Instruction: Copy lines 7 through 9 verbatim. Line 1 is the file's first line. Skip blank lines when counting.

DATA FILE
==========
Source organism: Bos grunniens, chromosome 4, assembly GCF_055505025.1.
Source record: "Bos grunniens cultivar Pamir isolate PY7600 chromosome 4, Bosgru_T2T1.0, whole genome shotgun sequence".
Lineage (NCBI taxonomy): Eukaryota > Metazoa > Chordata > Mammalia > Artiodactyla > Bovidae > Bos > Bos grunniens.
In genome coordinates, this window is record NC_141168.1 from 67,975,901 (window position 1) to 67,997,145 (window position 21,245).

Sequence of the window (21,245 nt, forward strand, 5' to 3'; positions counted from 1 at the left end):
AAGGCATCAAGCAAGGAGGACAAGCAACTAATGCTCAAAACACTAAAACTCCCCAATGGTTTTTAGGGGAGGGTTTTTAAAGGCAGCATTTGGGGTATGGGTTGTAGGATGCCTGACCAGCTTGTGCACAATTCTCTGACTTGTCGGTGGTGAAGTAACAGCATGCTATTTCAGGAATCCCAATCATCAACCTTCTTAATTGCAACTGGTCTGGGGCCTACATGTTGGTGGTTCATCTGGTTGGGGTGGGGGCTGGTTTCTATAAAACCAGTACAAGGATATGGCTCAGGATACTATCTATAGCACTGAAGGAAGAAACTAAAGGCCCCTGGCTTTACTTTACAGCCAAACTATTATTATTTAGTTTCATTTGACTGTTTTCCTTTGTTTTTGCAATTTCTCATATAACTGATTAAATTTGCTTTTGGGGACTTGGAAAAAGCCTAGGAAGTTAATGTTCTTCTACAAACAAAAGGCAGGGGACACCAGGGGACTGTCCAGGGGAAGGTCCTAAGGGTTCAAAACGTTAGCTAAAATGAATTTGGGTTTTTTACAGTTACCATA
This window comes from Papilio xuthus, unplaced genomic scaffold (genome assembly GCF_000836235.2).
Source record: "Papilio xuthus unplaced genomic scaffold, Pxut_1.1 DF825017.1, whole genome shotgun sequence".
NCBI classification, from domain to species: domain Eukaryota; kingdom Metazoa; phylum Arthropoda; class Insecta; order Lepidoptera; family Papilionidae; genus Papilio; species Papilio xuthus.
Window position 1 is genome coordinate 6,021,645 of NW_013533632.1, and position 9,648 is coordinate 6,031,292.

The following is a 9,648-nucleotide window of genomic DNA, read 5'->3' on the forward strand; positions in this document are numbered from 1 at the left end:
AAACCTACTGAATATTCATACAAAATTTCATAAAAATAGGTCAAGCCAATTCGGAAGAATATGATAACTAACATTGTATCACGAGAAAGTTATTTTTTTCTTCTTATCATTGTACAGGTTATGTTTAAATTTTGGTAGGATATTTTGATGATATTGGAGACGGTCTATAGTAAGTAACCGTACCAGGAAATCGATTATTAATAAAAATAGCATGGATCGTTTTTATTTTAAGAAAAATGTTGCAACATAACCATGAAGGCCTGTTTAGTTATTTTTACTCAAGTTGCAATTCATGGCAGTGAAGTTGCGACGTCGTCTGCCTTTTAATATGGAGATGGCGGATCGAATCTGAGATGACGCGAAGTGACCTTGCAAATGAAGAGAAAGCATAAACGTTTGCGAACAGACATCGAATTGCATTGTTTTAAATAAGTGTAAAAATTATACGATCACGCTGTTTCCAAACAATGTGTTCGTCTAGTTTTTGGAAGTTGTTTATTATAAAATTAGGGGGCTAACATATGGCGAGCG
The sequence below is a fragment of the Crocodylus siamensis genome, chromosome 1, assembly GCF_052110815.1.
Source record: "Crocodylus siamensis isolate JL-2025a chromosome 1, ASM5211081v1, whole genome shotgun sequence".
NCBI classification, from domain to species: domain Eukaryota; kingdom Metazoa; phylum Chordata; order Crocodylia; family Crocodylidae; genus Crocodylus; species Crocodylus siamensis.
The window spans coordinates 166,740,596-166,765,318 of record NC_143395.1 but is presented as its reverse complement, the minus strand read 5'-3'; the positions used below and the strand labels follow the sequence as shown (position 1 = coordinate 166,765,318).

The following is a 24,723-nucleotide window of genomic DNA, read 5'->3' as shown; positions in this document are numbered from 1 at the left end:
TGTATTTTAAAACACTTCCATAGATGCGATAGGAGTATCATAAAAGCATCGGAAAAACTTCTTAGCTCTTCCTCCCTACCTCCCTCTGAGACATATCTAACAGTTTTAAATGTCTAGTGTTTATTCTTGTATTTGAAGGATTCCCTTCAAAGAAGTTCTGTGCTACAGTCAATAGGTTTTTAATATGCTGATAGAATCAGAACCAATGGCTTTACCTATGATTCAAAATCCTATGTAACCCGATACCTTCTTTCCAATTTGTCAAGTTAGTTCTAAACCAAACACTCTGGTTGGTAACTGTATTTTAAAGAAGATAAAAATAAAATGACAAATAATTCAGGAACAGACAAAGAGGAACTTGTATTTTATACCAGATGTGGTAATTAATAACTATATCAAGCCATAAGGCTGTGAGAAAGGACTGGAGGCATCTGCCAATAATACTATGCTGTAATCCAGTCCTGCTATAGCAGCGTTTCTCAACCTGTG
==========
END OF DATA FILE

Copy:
This window comes from Papilio xuthus, unplaced genomic scaffold (genome assembly GCF_000836235.2).
Source record: "Papilio xuthus unplaced genomic scaffold, Pxut_1.1 DF825017.1, whole genome shotgun sequence".
NCBI classification, from domain to species: domain Eukaryota; kingdom Metazoa; phylum Arthropoda; class Insecta; order Lepidoptera; family Papilionidae; genus Papilio; species Papilio xuthus.